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I just finished all the "wiring" and "jumping" on my Peco 0-scale 16,5mm turnouts ( code 100 ) following the hints and tips on the site to make them DCC-friendly ones.
Because I will make use of manually thrown switches only, I can't think of any simple/good way to powerroute the frogs, could you please help me out on this ?
Thanks in advance,
-- Sebastiaan Massa (email@example.com), September 26, 2002
A few months ago, I scratched my head for a better way of doing this than I had seen before. I think I came with a great approach. I want to add it to my web page, but right now, I'm busy with school. Hopefully, this written description will do.
The basic idea is this. Mount a micro switch to a small block of wood. Then you will attach a piece of piano wire to the block of wood. The piano wire protrudes through your layout and and goes through one of the holes in the turnout's throwbar. As the throwbar moves the piano wire, the piano wire pushes on the the microswitch.
This definitely beats all the top mounted approaches that required one to bury the microswitch in the scenery. No glue is involved so it's ready to go as soon as you are finished making it. If you ever need to work on this thing, it's as accessable as any switch machine. Burying a micro switch in the scenery always bothered me. Could potentially be hard to adjust and I was worried ground foam would gum up the works.
Here's a few more details. 1. Use a micro switch that has the short, flat lever arm. DO NOT use the type with the roller. DO NOT use the type that just has the button. Be sure to use the type with the short, flat lever arm. 2. I used pieces of maple to make my blocks of wood. I made them small (about 3/4" x 1" x 2"). I had the hardwood and figured it was less likely to split. If you use pine, you might make them a little bigger. In any event, drill all your holes to minimize the possibility of splitting them. 3. Make a jig and drill 3 holes in the side of the block of wood. 2 of the holes are for the microswitch. 1 of them is for the piano wire. (The two holes you will need to screw the block to the bottom of the layout don't need a jig.) 4. Shape the piano wire into an "L". Don't do anything to hold the piano wire in the hole. When you mount the block of wood under the layout, the throwbar will keep the piano wire from getting away. So there is no need to do anything special to hold the piano wire in the block of wood. Nice! 5. When you mount the microswitch, don't mount the microswitch vertically. Instead, with the lever pointing up and the electrical tabs down, tilt the "top" of the microswitch slightly towards the piano wire. By doing this, you will find the microswitch will be more sensitive to the small amount of movement the throwbar has.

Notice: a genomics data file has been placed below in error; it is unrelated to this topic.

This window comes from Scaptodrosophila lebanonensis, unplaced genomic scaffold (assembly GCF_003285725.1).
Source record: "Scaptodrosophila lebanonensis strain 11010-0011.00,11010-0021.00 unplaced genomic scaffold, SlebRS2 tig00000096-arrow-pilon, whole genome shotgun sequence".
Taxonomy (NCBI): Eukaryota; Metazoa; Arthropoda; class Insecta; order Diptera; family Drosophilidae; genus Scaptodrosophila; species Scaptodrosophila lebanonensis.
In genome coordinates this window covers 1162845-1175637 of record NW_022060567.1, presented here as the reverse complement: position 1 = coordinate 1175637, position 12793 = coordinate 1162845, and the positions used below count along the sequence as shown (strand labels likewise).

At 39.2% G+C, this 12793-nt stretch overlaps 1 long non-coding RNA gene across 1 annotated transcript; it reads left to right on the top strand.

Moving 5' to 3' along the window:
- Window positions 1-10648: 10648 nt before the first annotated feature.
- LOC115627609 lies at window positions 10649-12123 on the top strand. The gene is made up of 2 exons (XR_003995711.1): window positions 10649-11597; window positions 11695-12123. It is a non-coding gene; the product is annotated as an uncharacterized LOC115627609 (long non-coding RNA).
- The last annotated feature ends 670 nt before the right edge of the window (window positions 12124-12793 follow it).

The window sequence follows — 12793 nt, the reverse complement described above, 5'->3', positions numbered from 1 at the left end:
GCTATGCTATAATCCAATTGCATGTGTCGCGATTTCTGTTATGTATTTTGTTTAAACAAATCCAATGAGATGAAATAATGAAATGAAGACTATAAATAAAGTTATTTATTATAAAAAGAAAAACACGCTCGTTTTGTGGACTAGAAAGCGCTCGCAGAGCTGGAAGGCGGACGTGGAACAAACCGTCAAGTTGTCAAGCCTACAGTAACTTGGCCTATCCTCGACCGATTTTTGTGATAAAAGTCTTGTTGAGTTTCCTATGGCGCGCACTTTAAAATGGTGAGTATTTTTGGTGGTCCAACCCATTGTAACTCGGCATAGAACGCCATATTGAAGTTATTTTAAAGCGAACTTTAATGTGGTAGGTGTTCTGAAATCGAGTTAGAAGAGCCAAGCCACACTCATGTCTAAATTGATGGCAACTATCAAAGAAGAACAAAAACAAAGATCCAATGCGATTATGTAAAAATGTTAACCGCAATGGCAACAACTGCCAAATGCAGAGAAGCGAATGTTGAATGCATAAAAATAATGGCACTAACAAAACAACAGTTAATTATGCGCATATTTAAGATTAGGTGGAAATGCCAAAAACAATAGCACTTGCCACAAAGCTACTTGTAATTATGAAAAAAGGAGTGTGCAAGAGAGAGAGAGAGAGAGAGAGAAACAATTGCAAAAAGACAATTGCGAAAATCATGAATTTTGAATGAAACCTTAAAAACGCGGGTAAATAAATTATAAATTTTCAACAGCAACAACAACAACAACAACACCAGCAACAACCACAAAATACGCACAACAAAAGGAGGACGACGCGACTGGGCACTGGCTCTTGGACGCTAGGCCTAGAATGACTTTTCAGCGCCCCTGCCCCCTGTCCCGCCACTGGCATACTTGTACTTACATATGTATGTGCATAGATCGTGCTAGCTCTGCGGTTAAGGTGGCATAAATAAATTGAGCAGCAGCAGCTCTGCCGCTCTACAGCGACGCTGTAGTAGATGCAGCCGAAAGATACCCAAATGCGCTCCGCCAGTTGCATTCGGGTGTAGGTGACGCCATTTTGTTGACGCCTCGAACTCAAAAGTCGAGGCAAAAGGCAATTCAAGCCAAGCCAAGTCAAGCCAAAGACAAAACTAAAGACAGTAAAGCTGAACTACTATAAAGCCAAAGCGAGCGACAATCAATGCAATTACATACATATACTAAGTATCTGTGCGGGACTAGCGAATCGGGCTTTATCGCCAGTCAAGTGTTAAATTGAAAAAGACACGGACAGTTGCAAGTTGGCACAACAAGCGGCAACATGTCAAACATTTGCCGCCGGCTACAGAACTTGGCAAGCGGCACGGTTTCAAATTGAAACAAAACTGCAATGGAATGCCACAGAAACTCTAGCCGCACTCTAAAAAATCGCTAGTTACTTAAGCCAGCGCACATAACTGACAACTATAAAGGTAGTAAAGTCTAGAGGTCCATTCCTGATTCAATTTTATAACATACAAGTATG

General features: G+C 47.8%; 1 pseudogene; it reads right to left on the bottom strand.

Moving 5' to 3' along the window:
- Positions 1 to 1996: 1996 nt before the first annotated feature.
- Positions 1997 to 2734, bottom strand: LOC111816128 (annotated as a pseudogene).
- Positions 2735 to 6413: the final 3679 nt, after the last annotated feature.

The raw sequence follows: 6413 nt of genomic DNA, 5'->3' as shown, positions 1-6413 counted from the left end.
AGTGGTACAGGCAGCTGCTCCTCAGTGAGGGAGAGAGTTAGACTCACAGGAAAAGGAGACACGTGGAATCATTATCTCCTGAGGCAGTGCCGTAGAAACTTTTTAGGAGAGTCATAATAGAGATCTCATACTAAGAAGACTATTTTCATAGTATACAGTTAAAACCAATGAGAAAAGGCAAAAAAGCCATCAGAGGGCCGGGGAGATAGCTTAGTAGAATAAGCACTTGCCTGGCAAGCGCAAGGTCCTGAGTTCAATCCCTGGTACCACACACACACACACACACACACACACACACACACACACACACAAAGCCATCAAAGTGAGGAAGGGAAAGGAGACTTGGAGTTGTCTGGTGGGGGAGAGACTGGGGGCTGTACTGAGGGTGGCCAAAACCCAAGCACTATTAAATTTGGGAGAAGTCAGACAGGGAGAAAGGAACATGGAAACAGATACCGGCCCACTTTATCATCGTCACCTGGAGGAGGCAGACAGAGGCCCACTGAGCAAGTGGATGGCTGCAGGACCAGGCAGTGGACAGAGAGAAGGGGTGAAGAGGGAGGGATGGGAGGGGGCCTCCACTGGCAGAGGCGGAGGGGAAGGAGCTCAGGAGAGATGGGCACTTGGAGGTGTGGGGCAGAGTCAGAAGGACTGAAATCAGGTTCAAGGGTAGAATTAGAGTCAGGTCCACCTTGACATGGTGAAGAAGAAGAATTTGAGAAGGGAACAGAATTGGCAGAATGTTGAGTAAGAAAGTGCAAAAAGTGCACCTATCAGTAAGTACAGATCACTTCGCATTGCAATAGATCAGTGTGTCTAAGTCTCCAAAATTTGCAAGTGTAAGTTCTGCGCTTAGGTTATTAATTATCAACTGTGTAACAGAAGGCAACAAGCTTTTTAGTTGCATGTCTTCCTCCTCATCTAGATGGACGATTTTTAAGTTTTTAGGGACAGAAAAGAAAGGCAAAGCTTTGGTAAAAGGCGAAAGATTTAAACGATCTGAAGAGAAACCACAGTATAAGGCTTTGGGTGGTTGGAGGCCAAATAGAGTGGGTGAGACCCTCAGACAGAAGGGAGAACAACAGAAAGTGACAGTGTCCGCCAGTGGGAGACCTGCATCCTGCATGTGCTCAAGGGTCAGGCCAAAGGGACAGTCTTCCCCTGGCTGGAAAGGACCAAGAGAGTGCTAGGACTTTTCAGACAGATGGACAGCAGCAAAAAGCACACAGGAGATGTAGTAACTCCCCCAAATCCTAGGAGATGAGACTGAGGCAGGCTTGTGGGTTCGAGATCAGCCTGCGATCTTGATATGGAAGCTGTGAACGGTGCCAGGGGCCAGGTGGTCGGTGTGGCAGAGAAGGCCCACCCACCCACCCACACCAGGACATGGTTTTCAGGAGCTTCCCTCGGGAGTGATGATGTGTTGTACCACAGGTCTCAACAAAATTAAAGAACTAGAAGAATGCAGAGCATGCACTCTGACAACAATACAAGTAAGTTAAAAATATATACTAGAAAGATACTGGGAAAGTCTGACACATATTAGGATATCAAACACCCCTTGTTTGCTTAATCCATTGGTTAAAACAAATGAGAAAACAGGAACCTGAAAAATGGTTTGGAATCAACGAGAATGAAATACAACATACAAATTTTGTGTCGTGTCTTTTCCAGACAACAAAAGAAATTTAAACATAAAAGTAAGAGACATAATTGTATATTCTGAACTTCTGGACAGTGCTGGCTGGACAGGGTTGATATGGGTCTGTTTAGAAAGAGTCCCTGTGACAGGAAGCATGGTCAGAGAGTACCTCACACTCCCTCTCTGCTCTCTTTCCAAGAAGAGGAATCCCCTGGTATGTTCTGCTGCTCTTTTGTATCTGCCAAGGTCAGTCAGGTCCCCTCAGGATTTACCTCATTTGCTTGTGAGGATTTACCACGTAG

You might have to make a couple of these until you get the ideal arrangement. Make sure your master/jig is made of hardwood. This will allow you to drill through it a lot of times without the master holes growing on you and ruining your jig. Once you get your master, you will be able to crank these things out.
Mounting the microswitch: The first set I made used nails that came in one of those finishing nails multipacks. They worked great. The head was just the right size and the shaft of the nail was just right, too. (While I'd prefer screws, long skinny screws are not commonly available. I like my web page to use common items whenever possible.)
When I ran out of those nails, I bought some standard nails. Surprise! The nails in the multipack were not of common sizes! Bummer. The common size was smaller than the hole in the microswitch and the head wasn't as big. Still, we were able to use common nails. Just make sure that your microswitch is not loose and will never be able to move about the nail. Otherwise, you might end up with reliability problems. This might sound worse than it is. Just make sure the holes in the jig place the nails so that the microswitch is firmly held.
Hope this works. One of these days, I'll make a picture of one of these things.
-- Allan Gartner (bigboy@WiringForDCC.com), September 26, 2002.
It's been brought to my attention that not everyone got the mental picture of how the piano wire is held in. When you have one in your hand or see a photo, it is obvious. No black magic required.
Rather than fail again at trying to describe this, for the moment, trust me. When you go to mount it, you will see the piano wire can't fall out. The throwbar traps it. For those that only trust in God :), I will get a digital photo taken this week or next. I can't post it on the forum, but I will put an annoucment on the forum that the photo is available.
-- Allan Gartner (bigboy@WiringForDCC.com), September 30, 2002.